In this case, inflation forced families to send the wife to work and stop having children -- in order simply to maintain their standards of living.
"You can't establish a minimum level of calories, or proteins, or shelter or air or whatever," Harris says, "and expect people to cut back to them. Once a level is achieved, even if it's far above mere subsistence, if you have to make any cuts, people start making a fuss."
The women go to work. Baby production slacks off. And government policy eases its former support of population increase "because the benefits of this untapped reservoir of cheap, docile labor overshadow the long-range benefits of population increase."
As the society and the government itself turn from pro-natal to anti-natal attitudes, marking the end of "many centuries of the procreative and marital imperative," the attitudes toward homosexuality and nonprocreative sex change too, he says.
"Black always had those patterns, since the turn of the century. It was not liberation, it was that the women had to go to work to help support the family because the men couldn't get good enough jobs. Many of the sexual patterns now being touted as liberation of women -- having a job, being independent, having children alone -- were characteristic of blacks for some time. It's another example of our failure to comprehend what's happening."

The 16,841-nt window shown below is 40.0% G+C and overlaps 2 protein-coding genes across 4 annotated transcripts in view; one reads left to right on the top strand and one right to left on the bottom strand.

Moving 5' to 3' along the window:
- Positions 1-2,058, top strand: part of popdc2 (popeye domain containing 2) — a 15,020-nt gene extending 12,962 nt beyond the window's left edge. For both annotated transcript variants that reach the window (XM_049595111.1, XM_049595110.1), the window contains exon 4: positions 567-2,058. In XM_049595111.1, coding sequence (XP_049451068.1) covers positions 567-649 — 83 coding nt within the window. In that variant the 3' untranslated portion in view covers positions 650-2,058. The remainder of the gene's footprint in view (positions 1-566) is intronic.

Just as the family will work harder to maintain its status, so the culture itself will intensify production to stay at its present technological level, Harris explains. That means oil. The more we depend on oil to maintain our standard of living, the more intensely we pursue it, even to the point of risking global holocaust in a Persian Gulf confrontation.
Food production, to take the most critical example, has now become totally dependent on our oil supply. Agricultural traction, lifting, hauling, and transport were captured first. Now we have reached the stage where the conditioning of the soil through chemical fertilizers and the defense of plants through herbicides, pesticides, insecticides and fungicides have also become totally dependent on an ever-increasing supply of petrochemicals. The so-called "green revolution" is an oil revolution. . . .
It now takes 22,000 calories of energy, Harris adds, to produce 270 calories' worth of beef.
"Why is beef so important to Americans?" Harris relates it to the expanding frontier, the westward move of the corn belt, the superiority of cattle to pigs as range animals. He has written at length on the role of animal protein in history, the universal quest for it, its part in the relation between cannibalism and war, its connection with religious phenomena from communion wafers to sacred cows.